No, this is not an out-of-the-blue declaration of a sudden switch of my sexual preferences. Nor am I about to extol the virtues of the fairer sex in comparison to men. I am talking about Girls, the US TV series that arrived last year and has already had many written inches devoted to its themes of sex and nudity.
For those who aren’t entirely au fait with Girls: it follows the lives of four women, all of whom are aged 21 to 25. The central character is Hannah, who is played by Lena Dunham (who also writes and directs the series). Naturally, the main topics of interest are the love lives of the main protagonists, and these are more often than not displayed with overtly realistic sex scenes.
It was only a couple of months ago that I first watched the pilot episode of Girls, and I was immediately hooked. Here are the main reasons why:
- Unlike the majority of glossy American TV shows (Gossip Girl, Sex & the City etc.), where no one wears the same outfit twice and everyone has perfect faces and figures, Girls has a simple reality to it. Hannah is a bit overweight and isn’t that much of a looker; characters are shown with greasy hair and bad skin; and their clothes aren’t dripping with designer labels.
- These are normal people with all of the problems that normal people encounter, thus making the story lines much easier to relate to. Who hasn’t had an awkward encounter with an ex, or fallen out with a close friend over something seemingly trivial, or had a spat with their parents over money? We can put ourselves in all of these situations, unlike the ridiculous plots found in Gossip Girl et al (long-lost father back from the dead who then tries to kill his son etc etc).
- How refreshing to see something about young 20-somethings that’s written by a young 20-something, complete with the difficulties that most young 20-somethings go through. Money, rent, relationships, finding a job that you like, having to do jobs that you hate, friendships evolving in the post-college environment. Lena Dunham has been through all of this, and as a result the stories played out in Girls feel much more personal and delicate than they would do if penned by some high-ranking Hollywood writer who has to dredge around memories that happened more than 10 years ago.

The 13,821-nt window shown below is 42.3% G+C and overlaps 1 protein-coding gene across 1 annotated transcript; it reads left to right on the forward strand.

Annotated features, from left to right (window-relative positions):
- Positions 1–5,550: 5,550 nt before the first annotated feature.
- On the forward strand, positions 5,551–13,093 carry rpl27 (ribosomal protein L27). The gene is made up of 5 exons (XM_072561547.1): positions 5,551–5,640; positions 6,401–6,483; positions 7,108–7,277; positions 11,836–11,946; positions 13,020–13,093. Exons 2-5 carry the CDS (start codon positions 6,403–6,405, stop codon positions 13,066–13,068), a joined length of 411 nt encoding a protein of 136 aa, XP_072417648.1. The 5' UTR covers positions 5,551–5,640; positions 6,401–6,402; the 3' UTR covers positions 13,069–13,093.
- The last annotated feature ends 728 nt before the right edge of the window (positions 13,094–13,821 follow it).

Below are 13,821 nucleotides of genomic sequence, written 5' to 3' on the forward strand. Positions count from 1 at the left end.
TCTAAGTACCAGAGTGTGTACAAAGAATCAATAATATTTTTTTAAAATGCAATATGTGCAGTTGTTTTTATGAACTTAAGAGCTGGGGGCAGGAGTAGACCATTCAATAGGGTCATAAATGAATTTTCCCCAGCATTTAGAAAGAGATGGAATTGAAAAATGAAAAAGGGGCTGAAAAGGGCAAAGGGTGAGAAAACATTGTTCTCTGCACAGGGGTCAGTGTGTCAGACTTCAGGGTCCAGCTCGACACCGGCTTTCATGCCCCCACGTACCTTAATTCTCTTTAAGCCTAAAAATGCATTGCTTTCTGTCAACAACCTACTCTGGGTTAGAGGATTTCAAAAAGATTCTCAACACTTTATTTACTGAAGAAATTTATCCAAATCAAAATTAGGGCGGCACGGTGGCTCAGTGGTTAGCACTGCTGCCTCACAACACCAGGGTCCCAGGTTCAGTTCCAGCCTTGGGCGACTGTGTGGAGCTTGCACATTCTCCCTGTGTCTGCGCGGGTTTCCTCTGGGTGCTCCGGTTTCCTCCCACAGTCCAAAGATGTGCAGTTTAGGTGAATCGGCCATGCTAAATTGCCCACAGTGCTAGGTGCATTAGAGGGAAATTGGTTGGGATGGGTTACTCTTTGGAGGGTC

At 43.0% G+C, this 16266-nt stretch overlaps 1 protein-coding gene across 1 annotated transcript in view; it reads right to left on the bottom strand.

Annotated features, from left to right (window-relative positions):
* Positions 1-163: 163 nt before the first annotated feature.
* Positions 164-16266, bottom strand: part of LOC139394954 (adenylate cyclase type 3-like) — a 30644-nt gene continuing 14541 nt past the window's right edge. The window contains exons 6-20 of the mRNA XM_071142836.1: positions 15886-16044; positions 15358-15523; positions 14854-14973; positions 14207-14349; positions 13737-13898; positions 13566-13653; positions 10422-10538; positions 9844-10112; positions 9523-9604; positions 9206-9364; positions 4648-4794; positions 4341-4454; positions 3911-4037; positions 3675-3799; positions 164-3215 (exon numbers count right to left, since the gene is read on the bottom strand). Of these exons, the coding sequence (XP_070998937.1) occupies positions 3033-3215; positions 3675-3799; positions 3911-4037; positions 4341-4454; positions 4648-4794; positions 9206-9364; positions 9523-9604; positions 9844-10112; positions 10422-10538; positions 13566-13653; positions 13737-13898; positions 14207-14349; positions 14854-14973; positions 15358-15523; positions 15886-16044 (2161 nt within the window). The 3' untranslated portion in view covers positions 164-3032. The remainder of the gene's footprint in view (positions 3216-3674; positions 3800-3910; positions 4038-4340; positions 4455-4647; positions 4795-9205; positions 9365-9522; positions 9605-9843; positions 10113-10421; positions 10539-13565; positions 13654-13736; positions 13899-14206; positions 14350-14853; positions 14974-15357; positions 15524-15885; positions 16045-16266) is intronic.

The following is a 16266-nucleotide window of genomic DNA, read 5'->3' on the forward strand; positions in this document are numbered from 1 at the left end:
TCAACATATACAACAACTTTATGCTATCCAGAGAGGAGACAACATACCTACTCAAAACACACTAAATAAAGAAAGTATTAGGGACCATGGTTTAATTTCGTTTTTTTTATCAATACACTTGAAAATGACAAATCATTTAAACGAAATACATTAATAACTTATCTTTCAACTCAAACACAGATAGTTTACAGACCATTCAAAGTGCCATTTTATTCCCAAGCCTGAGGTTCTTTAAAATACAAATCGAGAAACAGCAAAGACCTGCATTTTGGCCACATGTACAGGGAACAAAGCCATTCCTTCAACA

- Anyone who has watched Sex and the City will know that, for the most part, the sex scenes are ridiculous (cough, Samantha, cough). Most films tend to go with subtle lighting and artistic angles, with a soundtrack suggesting intense emotion and the fact that this act goes way beyond something purely physical. This is not the case with Girls. Here, sex is shown as it really is: a bit awkward, sometimes embarrassing, definitely not all that nice to look at. No soft porn to be seen, no theatrical music, very little in the way of stylised moaning. At last! Also, due to some very close-up shots, we’re able to see that some of the time the Girls gals aren’t enjoying themselves at all and would much rather roll over and go to sleep. Now what’s more realistic than that?
- Each character is distinctly flawed in one way or another. Hannah is completely self-absorbed yet unwilling to let anyone help her. Marnie has an outer sheen of perfection but is actually a selfish mess. Jessa concentrates so hard on emitting an air of I-don’t-give-a-shit-about-anything cool that she alienates most people. And Shoshanna is irritating and has anxiety issues. Once again, this is the most realistic portrayal of a group of friends that I’ve ever seen on TV. When one girl falls out with another, there isn’t a massive hate campaign where minions are used to orchestrate humiliation and suffering. There’s just an argument, a few slammed doors, and then two people ignoring each other and pretending to get along in front of their friends. Normal life!
So the overriding theme here is one of reality vs fairytale, life vs glossy magazine. Whilst ten years ago young 20-somethings would have had lunch conversations based around which character they were in Sex and the City, I like to think that those kinds of chats aren’t needed when it comes to Girls. Why? Because we are every character in one way or another. For example: I have Hannah’s desire to become a published writer, and her need to put a hold on finding ‘the dream job’ due to financial difficulties; I have Jessa’s ability to separate sex from emotion; I have Marnie’s ability to be downright bitchy at times; and I have some of Shoshanna’s neurotic behaviour. Someone I know has Hannah’s inability to stop talking when she should just shut up, Marnie’s thing when it comes to talented male artists, Jessa’s inability to stay in one place for very long, and Shoshanna’s crazy hair styles. Who could ever say they were Carrie and Charlotte and Miranda and Samantha?
Girls has just finished its second series, and I get the feeling that Lena Dunham is only just warming up. Long may this visual gem continue!